In January 2015, Google introduced the ability for participating, installed third-party apps to generate cards; on launch, this included apps such as Airbnb, EBay, The Guardian, Pandora and Lyft among others.[23]

Now on Tap

On Android 6.0 "Marshmallow", Google Now supported an additional feature known as Now On Tap, which lets a user perform searches within the context of information currently displayed in an app. When a user activates the feature, by holding the "Home" button, or using a voice command, the text content of the current screen is parsed for keywords and other information (names of people, television programs and films, etc.)—which then generate cards that display related information, suggestions, and actions. Users can also voice questions related to the subjects of these cards.[24]


This section may be unbalanced towards certain viewpoints. Please improve the article by adding information on neglected viewpoints, or discuss the issue on the talk page. (October 2015)

Scott Webster of CNET praised Google Now for its ability to remind users of events based on past location histories and check-ins, and further commended it for providing "information instantly in a clean, intuitive manner" without the user's requesting it.[25] A review by Ryan Paul of Ars Technica claims that like most other voice activated apps, including Siri, voice recognition is a major issue, but notes that the ability to type queries provides users with alternatives.[26] Some commentators noted that Google Now's predictive power[27] reveals "exactly how much data and information Google actually has about [users'] routines and daily lives."[28] An October 2014 review on Android Central showed Google Now outperforming its competition, Siri and Cortana.[29]

See also


  1. ^ a b Summers, Nick (2014-01-16). "Google Now arrives in Chrome Canary with weather, sports scores, traffic and event reminder cards". The Next Web. Retrieved 2014-01-16.
  2. ^ Ravenscraft, Eric (2014-03-24). "Google Now Comes to Chrome, Is Out of Beta". Lifehacker. Retrieved 2014-04-03.
  3. ^ "Feed your need to know". Google. 2017-07-19. Retrieved 2018-02-08.[permanent dead link]
  4. ^ Streamlining Notifications on Desktop, Chromium Blog. Retrieved 22 August 2016.
  5. ^ "Google Now wins 'Innovation of the Year', runs laps around 'outdated' Siri". BGR. 2012-11-15. Retrieved 2012-12-26.
  6. ^ Google Now is dead: Latest beta of Search app erases references to Google Now, Retrieved 9 October 2016.
  7. ^ Webster, Scott (2011-12-15). "Google's project Majel gets more interesting by the day". CNET. Retrieved 2011-12-28.
  8. ^ a b "Google I/O Day One: Google continues attacks on Apple, Amazon". CNET. Retrieved 15 September 2012.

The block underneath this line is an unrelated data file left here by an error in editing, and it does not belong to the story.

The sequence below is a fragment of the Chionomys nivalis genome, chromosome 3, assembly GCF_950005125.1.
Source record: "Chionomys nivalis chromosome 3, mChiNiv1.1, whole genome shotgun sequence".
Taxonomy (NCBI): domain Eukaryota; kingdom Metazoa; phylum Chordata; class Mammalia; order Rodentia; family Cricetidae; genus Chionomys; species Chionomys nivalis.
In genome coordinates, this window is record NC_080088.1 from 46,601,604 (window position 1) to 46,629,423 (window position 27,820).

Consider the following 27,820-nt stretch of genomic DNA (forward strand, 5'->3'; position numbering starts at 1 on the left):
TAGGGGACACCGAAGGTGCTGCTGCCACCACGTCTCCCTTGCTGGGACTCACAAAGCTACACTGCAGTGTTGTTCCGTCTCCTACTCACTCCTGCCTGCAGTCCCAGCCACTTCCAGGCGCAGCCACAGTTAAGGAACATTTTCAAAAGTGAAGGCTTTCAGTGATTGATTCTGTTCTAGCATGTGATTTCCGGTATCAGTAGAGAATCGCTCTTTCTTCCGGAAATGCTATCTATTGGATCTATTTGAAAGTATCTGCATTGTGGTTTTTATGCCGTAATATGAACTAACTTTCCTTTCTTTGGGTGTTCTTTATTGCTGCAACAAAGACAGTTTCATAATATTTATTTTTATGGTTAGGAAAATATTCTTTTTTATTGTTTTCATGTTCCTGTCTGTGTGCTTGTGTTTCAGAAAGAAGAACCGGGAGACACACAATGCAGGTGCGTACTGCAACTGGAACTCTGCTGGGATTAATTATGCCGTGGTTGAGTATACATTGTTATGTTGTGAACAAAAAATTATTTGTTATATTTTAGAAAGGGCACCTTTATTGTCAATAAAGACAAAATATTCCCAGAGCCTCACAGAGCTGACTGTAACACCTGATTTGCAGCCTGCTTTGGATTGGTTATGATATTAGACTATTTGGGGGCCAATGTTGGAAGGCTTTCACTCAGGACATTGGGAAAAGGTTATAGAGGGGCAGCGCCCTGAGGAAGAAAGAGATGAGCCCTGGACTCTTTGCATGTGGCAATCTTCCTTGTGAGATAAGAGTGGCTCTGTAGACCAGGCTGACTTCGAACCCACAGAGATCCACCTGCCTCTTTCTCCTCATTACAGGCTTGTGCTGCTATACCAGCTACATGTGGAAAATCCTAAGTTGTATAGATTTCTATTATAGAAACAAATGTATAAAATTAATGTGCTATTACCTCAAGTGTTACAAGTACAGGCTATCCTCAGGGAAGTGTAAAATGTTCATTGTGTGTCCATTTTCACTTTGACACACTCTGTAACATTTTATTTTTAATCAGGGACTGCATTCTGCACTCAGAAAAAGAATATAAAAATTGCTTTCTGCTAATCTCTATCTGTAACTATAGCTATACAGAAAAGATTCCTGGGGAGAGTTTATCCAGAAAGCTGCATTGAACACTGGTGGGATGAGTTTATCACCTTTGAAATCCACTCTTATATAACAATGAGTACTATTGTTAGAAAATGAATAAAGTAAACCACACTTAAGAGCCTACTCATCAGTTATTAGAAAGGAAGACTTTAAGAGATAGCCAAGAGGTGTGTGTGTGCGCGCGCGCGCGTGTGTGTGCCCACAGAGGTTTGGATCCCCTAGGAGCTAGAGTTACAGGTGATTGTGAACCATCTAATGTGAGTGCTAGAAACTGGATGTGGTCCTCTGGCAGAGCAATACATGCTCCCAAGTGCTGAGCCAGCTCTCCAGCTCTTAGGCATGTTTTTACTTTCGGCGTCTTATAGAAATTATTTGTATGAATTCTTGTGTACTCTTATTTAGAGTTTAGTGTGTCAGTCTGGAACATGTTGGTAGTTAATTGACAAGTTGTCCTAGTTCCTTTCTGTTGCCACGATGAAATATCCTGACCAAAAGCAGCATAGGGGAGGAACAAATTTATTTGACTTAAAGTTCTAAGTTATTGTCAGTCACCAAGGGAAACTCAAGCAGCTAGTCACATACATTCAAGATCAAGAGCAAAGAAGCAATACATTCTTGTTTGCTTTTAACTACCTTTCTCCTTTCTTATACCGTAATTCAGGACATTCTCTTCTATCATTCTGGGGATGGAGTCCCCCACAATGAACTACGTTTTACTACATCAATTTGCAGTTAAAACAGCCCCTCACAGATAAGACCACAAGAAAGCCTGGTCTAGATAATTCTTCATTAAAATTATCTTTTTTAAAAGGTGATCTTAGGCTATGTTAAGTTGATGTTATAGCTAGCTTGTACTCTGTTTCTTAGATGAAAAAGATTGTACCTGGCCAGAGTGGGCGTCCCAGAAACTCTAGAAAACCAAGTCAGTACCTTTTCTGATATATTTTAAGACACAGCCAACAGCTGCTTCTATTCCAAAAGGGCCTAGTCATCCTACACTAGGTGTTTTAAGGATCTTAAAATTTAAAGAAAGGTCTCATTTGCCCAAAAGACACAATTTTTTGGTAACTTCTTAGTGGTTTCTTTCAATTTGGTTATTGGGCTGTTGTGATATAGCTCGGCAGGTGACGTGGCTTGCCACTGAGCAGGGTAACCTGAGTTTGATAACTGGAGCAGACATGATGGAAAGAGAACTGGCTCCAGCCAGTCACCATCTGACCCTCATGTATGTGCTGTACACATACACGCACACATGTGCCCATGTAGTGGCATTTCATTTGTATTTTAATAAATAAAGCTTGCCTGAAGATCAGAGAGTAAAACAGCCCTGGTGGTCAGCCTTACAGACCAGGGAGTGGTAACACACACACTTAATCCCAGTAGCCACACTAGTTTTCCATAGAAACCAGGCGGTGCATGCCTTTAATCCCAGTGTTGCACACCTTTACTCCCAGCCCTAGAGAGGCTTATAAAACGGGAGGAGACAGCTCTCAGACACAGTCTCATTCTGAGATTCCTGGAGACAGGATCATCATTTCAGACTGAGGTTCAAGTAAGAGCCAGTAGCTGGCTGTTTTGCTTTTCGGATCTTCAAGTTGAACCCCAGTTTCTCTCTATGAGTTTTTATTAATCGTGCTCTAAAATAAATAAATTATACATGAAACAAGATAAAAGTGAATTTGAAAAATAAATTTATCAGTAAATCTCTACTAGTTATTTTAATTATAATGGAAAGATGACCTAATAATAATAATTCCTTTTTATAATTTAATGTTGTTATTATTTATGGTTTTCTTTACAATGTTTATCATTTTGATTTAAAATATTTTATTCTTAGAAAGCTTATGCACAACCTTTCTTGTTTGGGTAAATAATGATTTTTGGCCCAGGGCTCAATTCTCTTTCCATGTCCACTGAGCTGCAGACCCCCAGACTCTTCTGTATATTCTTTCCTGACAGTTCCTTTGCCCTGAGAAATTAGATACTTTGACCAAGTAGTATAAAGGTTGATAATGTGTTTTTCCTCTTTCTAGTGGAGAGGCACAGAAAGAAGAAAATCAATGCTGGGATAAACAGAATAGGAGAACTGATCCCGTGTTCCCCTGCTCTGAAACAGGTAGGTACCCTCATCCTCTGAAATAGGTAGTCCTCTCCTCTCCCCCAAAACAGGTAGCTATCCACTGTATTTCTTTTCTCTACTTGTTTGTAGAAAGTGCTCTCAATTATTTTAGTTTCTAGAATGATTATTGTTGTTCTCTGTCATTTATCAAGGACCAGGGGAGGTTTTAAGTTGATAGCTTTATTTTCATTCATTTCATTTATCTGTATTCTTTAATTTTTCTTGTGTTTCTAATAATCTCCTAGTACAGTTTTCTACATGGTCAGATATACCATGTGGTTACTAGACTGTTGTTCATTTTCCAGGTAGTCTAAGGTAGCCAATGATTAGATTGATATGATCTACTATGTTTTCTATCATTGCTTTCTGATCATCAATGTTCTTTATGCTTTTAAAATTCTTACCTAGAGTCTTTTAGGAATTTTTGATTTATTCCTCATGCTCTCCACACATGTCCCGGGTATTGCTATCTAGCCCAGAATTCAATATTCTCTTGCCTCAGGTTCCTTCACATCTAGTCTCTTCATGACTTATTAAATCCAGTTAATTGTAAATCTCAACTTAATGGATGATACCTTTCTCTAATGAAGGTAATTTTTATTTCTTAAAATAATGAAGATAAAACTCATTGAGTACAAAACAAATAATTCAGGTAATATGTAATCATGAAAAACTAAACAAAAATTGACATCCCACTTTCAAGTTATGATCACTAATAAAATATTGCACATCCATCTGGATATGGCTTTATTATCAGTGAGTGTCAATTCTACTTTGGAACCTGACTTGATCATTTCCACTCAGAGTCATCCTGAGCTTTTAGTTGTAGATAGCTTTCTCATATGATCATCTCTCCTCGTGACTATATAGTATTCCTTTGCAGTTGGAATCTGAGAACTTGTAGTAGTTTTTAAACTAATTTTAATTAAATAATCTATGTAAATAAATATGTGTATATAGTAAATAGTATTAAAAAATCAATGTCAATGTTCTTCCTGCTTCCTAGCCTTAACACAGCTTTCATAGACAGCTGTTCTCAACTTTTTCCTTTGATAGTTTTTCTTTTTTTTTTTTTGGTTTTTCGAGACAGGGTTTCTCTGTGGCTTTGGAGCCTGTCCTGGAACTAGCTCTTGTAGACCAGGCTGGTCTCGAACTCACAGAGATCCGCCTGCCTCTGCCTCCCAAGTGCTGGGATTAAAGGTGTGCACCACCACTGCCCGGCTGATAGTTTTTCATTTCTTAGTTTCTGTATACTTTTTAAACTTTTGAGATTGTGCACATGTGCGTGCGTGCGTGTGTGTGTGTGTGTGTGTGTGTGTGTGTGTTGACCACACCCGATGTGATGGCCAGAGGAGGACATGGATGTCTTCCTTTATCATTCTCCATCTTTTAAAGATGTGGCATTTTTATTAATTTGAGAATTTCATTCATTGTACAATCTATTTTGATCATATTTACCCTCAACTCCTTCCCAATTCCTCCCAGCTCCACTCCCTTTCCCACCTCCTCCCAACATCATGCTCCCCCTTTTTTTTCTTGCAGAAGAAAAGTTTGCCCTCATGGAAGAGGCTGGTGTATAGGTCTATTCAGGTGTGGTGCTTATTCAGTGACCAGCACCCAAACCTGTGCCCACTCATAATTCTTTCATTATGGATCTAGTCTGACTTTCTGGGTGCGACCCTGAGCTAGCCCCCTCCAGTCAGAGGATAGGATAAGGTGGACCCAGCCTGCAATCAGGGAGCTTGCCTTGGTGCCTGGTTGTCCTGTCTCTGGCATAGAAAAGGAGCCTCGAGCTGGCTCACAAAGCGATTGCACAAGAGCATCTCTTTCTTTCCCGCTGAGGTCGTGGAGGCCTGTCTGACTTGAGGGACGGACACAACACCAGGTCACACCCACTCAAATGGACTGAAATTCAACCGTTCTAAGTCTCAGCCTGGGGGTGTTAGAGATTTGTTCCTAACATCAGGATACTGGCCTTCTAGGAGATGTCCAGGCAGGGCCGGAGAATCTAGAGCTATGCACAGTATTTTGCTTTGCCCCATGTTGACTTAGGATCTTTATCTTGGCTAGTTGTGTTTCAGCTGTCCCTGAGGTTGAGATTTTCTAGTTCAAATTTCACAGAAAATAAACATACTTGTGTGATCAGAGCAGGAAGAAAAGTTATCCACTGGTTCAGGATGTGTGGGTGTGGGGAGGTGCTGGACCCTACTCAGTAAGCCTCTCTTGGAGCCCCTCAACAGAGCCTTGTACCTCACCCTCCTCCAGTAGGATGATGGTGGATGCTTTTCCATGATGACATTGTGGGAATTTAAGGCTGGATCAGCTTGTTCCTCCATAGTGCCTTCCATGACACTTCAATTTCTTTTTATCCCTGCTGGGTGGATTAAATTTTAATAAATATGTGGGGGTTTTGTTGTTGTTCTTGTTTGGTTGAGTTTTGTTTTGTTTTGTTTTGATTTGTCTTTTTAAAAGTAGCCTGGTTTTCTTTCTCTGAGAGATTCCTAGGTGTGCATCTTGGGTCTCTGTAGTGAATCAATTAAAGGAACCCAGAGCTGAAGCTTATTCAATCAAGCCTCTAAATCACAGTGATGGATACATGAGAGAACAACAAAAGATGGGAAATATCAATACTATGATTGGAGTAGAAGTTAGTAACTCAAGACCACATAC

9. ^ Ravenscraft, Eric (2012-10-29). "Google Search Updated, Brings New Google Now Cards And Voice Actions - Yes, You Can Set Calendar Events". Android Police. Retrieved 2012-10-31.
  10. ^ "Google Now with Google for Work accounts". Retrieved 29 May 2015.
  11. ^ Schwartz, Barry (2012-12-21). "Google Expands Gmail In Search Results With My Orders, My Events & My Reservations". Search Engine Land. Retrieved 2023-11-07.
  12. ^ D'Orazio, Dante (2012-12-05). "Google Now takes on Passbook, adds QR code airport check-in and camera search". The Verge. Retrieved 2012-12-05.
  13. ^ Wolfe, Bryan M. (March 22, 2013). "Both Apple and Google Confirm: No Google Now For iOS Just Yet". AppAdvice. Retrieved April 26, 2013.
  14. ^ Rosenblatt, Seth (2013-04-29). "Google Now 'talks' its way onto iOS". CNET. CBS Interactive. Retrieved 2013-04-29.
  15. ^ "Issue 11412291: Creating a skeleton for Google Now for Chrome implementation". Chromium Code Review. December 2012. Retrieved March 22, 2013.
  16. ^ Rosenblatt, Seth (April 22, 2013). "Google Now could be Google's new home page". CNET. Retrieved April 24, 2013.
  17. ^ Farber, Dan (May 16, 2013). "Google Now voice search arriving on the desktop". CNET. Retrieved May 16, 2013.
  18. ^ Welch, Chris (March 24, 2014). "Google Now finally comes to desktop Chrome browser". The Verge. Vox Media. Retrieved May 1, 2014.
  19. ^ "Google Makes Search 'More Human' with Knowledge Graph". BBC News. May 16, 2012. Retrieved May 18, 2012.
  20. ^ Google (2013-08-22). "Google". Google Inc. Retrieved 2013-08-23. ((cite web)): |author= has generic name (help)
  21. ^ Limer, Eric (May 1, 2014). "Google Now Can Remember Where You Parked". Gizmodo. Gawker Media. Retrieved May 1, 2014.
  22. ^ Winkler, Rolfe (May 6, 2014). "New Google Now Feature Aims at Amazon". The Wall Street Journal. Dow Jones & Company. Retrieved May 9, 2014.
  23. ^ "Google Now for Android can now work with third-party apps". The Verge. 30 January 2015. Retrieved 7 October 2015.
  24. ^ "Android 6.0 Marshmallow, thoroughly reviewed". Ars Technica. Conde Nast. 5 October 2015. Retrieved October 6, 2015.
  25. ^ Webster, Scott (2012-07-02). "Reading the tea leaves of Google Now". CNET. Retrieved 2012-12-26.
  26. ^ Paul, Ryan (August 13, 2012). "Review: Android's "Google Now" can teach Siri a few tricks". Arstechnica. Retrieved December 26, 2012.
  27. ^ Osinga, Douwe. "Text Messaging Service". U.S. Patent Office.
  28. ^ Wortham, Jenna (June 28, 2012). "Will Google's Personal Assistant Be Creepy or Cool?". The New York Times. Retrieved January 30, 2013.
  29. ^ Simon Sage (October 8, 2014). (King of search) Google Now voice search edges out Siri and Cortana in comparison, Android Central